On the heels of the SEC’s recent approval of the “Reg BI Package,” on June 26, 2019 the U.S. House of Representatives passed a bill that would prevent enforcement of Reg BI. Specifically, Rep. Maxine Waters included a last minute amendment to an appropriations bill that would prevent any funds from being used to “implement, administer [or] enforce” Reg BI.
While the bill was comfortably passed in the House, its prospects to pass in the Senate seem unlikely. Senators will have the opportunity to introduce their own version, which will then need to be reconciled with the House’s. As always, we will continue to closely monitor any developments concerning Reg BI, and will publish any updates.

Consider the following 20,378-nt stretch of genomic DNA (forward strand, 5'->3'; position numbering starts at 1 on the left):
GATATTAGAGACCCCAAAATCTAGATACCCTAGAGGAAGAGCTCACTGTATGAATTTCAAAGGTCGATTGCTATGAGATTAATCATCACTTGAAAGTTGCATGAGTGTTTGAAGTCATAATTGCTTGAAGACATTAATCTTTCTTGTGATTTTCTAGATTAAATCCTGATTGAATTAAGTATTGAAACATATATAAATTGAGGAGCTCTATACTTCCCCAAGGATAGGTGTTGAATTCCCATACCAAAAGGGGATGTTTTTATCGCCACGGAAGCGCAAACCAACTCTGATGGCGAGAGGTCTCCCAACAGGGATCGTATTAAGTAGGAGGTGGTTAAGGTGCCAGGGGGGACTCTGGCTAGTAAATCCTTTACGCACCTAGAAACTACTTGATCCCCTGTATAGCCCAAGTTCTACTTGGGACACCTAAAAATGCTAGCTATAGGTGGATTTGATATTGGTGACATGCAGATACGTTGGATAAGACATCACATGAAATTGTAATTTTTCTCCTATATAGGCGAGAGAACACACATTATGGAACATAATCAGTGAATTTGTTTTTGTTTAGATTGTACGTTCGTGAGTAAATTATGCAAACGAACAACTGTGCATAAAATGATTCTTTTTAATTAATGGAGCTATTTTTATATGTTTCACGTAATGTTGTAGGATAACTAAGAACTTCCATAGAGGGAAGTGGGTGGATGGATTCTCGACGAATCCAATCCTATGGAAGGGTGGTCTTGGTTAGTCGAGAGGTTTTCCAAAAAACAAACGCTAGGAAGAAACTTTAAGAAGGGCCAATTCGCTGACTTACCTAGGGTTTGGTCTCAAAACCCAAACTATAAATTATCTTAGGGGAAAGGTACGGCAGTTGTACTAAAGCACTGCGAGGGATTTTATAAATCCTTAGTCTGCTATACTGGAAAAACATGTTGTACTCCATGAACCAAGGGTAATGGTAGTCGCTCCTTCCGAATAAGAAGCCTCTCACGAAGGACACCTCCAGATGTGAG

Generally when broker-dealers are subject to court jurisdiction, that jurisdiction, based either on diversity or subject matter, places the dispute in federal courts. However, that has not necessarily been the case in class actions. The issue of state versus federal court jurisdiction was argued before the U.S. Supreme Court on November 28, 2017. The Supreme Court heard oral arguments in Cyan, Inc. v. Beaver County Employees Retirement Fund regarding whether states had jurisdiction over “covered class actions” that allege violations of the Securities Act of 1933 (the “33 Act”). Specifically, the Court considered whether an amendment to the 33 Act—the Securities Litigation Uniform Standards Act of 1998 (SLUSA)—precluded states from hearing the vast majority of 33 Act claims. The Court tangled with both sides over Congress’ intent in passing SLUSA and the text of SLUSA, which Justice Alito referred to as “gibberish.”
Continue reading “The U.S. Supreme Court Hears Argument on Whether State Courts Have Jurisdiction Over Large Securities Class Actions in Light of the Securities Litigation Uniform Standards Act of 1998”